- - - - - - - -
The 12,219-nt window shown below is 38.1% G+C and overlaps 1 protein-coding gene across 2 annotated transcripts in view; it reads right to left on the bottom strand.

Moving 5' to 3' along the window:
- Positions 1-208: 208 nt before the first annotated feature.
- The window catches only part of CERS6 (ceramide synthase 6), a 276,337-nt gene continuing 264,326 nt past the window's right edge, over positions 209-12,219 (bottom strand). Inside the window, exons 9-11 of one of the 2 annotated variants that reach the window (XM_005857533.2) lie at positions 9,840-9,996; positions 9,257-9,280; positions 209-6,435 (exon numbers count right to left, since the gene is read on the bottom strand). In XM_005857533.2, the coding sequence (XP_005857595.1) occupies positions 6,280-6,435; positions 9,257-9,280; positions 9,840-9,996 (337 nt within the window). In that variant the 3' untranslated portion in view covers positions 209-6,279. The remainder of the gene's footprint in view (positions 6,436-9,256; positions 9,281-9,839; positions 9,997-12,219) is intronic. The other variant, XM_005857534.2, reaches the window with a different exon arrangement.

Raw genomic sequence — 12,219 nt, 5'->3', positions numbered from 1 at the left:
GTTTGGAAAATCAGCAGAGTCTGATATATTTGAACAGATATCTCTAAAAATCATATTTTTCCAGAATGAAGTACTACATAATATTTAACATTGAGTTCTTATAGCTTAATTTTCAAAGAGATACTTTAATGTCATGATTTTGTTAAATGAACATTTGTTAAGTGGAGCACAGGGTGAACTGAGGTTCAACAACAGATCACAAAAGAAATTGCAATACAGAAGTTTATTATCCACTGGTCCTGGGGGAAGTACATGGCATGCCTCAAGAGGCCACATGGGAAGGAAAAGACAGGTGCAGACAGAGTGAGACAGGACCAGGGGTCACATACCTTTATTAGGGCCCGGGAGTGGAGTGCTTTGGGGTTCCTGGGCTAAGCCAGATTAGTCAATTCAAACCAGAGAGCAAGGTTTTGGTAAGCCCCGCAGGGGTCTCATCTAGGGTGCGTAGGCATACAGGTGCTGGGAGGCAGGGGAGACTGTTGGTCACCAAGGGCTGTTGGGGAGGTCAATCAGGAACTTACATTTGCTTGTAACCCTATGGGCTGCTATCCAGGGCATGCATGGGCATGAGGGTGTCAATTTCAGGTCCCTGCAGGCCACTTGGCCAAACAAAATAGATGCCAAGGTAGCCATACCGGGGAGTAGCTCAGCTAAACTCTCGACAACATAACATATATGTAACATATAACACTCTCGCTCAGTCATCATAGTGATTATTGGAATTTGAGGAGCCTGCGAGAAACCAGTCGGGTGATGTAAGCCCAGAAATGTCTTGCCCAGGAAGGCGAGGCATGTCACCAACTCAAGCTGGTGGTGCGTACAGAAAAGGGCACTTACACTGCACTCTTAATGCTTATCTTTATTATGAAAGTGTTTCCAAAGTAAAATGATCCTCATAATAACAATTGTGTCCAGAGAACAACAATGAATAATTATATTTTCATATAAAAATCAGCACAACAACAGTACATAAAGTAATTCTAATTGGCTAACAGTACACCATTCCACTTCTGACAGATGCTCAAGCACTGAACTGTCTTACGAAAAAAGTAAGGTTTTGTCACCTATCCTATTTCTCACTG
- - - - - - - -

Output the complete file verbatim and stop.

The 12,219-nt window shown below is 38.1% G+C and overlaps 1 protein-coding gene across 2 annotated transcripts in view; it reads right to left on the bottom strand.

Moving 5' to 3' along the window:
- Positions 1-208: 208 nt before the first annotated feature.
- The window catches only part of CERS6 (ceramide synthase 6), a 276,337-nt gene continuing 264,326 nt past the window's right edge, over positions 209-12,219 (bottom strand). Inside the window, exons 9-11 of one of the 2 annotated variants that reach the window (XM_005857533.2) lie at positions 9,840-9,996; positions 9,257-9,280; positions 209-6,435 (exon numbers count right to left, since the gene is read on the bottom strand). In XM_005857533.2, the coding sequence (XP_005857595.1) occupies positions 6,280-6,435; positions 9,257-9,280; positions 9,840-9,996 (337 nt within the window). In that variant the 3' untranslated portion in view covers positions 209-6,279. The remainder of the gene's footprint in view (positions 6,436-9,256; positions 9,281-9,839; positions 9,997-12,219) is intronic. The other variant, XM_005857534.2, reaches the window with a different exon arrangement.

Raw genomic sequence — 12,219 nt, 5'->3', positions numbered from 1 at the left:
GTTTGGAAAATCAGCAGAGTCTGATATATTTGAACAGATATCTCTAAAAATCATATTTTTCCAGAATGAAGTACTACATAATATTTAACATTGAGTTCTTATAGCTTAATTTTCAAAGAGATACTTTAATGTCATGATTTTGTTAAATGAACATTTGTTAAGTGGAGCACAGGGTGAACTGAGGTTCAACAACAGATCACAAAAGAAATTGCAATACAGAAGTTTATTATCCACTGGTCCTGGGGGAAGTACATGGCATGCCTCAAGAGGCCACATGGGAAGGAAAAGACAGGTGCAGACAGAGTGAGACAGGACCAGGGGTCACATACCTTTATTAGGGCCCGGGAGTGGAGTGCTTTGGGGTTCCTGGGCTAAGCCAGATTAGTCAATTCAAACCAGAGAGCAAGGTTTTGGTAAGCCCCGCAGGGGTCTCATCTAGGGTGCGTAGGCATACAGGTGCTGGGAGGCAGGGGAGACTGTTGGTCACCAAGGGCTGTTGGGGAGGTCAATCAGGAACTTACATTTGCTTGTAACCCTATGGGCTGCTATCCAGGGCATGCATGGGCATGAGGGTGTCAATTTCAGGTCCCTGCAGGCCACTTGGCCAAACAAAATAGATGCCAAGGTAGCCATACCGGGGAGTAGCTCAGCTAAACTCTCGACAACATAACATATATGTAACATATAACACTCTCGCTCAGTCATCATAGTGATTATTGGAATTTGAGGAGCCTGCGAGAAACCAGTCGGGTGATGTAAGCCCAGAAATGTCTTGCCCAGGAAGGCGAGGCATGTCACCAACTCAAGCTGGTGGTGCGTACAGAAAAGGGCACTTACACTGCACTCTTAATGCTTATCTTTATTATGAAAGTGTTTCCAAAGTAAAATGATCCTCATAATAACAATTGTGTCCAGAGAACAACAATGAATAATTATATTTTCATATAAAAATCAGCACAACAACAGTACATAAAGTAATTCTAATTGGCTAACAGTACACCATTCCACTTCTGACAGATGCTCAAGCACTGAACTGTCTTACGAAAAAAGTAAGGTTTTGTCACCTATCCTATTTCTCACTG